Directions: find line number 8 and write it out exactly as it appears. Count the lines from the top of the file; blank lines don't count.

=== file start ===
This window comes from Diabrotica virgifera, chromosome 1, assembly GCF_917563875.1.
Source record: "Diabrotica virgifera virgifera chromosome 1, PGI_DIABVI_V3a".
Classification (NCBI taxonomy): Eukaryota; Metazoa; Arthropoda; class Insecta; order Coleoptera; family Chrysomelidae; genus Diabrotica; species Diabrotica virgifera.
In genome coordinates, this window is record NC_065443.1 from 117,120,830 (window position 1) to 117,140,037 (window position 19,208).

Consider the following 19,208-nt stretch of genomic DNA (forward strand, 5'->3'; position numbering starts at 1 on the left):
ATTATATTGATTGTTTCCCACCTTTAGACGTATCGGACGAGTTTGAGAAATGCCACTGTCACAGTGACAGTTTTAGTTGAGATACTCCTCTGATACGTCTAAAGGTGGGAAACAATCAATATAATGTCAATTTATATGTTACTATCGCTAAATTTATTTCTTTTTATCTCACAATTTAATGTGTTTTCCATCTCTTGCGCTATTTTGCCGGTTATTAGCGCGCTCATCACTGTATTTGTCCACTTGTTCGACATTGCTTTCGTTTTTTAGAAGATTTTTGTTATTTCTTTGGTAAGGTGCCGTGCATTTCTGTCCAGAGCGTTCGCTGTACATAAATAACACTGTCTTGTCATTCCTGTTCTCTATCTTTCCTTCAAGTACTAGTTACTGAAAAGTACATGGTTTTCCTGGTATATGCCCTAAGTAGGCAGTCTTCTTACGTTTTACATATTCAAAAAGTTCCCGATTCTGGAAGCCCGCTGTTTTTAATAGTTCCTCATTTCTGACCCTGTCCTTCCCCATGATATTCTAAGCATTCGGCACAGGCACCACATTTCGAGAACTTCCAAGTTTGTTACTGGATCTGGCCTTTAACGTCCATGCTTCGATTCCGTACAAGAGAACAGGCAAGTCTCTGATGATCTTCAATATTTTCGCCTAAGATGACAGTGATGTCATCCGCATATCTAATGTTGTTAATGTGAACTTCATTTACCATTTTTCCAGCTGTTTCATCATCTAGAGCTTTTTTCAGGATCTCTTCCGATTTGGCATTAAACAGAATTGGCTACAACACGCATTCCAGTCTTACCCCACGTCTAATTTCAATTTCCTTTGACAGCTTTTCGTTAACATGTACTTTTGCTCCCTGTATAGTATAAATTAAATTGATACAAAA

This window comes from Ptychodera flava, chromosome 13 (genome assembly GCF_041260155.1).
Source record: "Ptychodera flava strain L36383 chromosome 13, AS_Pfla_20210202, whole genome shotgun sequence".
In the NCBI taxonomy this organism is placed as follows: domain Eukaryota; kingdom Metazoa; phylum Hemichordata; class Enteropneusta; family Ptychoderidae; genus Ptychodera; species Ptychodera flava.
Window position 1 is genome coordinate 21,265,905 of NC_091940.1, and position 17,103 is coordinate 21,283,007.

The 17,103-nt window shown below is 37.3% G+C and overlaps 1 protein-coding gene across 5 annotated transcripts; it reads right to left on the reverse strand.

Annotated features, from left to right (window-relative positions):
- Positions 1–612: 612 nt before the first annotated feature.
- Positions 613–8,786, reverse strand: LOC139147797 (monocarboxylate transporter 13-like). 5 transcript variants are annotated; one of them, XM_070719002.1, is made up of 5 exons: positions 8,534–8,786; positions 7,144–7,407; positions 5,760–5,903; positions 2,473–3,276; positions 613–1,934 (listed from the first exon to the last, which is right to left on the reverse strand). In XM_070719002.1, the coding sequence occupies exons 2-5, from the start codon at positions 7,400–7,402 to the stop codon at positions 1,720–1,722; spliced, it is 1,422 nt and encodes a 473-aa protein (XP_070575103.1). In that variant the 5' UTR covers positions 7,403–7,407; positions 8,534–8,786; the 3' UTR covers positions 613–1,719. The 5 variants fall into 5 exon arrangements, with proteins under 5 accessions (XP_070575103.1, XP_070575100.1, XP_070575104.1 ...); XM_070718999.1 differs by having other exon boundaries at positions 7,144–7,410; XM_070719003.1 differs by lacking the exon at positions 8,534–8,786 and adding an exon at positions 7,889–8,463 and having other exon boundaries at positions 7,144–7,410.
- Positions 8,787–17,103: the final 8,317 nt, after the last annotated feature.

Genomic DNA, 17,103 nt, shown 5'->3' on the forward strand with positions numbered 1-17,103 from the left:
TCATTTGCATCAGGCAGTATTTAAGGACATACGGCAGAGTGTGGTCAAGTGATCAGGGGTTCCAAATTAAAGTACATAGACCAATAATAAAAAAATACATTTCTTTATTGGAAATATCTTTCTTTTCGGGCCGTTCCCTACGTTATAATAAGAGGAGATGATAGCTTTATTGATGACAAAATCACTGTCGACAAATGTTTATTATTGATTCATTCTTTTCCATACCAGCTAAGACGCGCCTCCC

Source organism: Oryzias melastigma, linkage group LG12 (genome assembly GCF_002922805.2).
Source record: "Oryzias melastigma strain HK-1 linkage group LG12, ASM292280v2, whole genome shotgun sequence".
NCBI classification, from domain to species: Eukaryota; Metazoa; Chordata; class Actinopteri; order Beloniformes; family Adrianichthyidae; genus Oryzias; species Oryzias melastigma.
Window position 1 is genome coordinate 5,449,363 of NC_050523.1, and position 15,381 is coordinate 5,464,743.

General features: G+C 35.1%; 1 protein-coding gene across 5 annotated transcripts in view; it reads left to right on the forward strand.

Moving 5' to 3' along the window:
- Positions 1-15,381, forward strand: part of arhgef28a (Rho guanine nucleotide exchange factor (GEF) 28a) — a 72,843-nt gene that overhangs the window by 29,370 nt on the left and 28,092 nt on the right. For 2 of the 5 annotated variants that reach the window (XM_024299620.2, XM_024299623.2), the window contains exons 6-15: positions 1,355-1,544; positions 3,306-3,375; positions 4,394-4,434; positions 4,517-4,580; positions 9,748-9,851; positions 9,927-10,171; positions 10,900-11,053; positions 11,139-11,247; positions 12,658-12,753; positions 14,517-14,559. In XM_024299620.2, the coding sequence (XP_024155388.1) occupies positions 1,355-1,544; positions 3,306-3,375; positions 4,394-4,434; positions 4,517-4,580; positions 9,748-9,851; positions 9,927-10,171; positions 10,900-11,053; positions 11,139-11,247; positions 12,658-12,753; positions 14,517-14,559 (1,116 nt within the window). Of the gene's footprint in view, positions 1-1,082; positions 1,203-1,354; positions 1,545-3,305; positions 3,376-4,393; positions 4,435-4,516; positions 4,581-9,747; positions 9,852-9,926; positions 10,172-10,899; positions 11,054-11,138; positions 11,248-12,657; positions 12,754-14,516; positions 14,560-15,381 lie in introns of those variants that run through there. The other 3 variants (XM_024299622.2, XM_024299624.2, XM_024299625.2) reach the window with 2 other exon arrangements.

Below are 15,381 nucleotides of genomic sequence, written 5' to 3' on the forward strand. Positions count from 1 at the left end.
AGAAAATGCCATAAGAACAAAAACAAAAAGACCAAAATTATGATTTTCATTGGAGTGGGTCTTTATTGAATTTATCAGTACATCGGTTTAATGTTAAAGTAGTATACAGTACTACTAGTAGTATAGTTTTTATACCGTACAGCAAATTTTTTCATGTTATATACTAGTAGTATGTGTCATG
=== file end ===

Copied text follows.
Source record: "Ptychodera flava strain L36383 chromosome 13, AS_Pfla_20210202, whole genome shotgun sequence".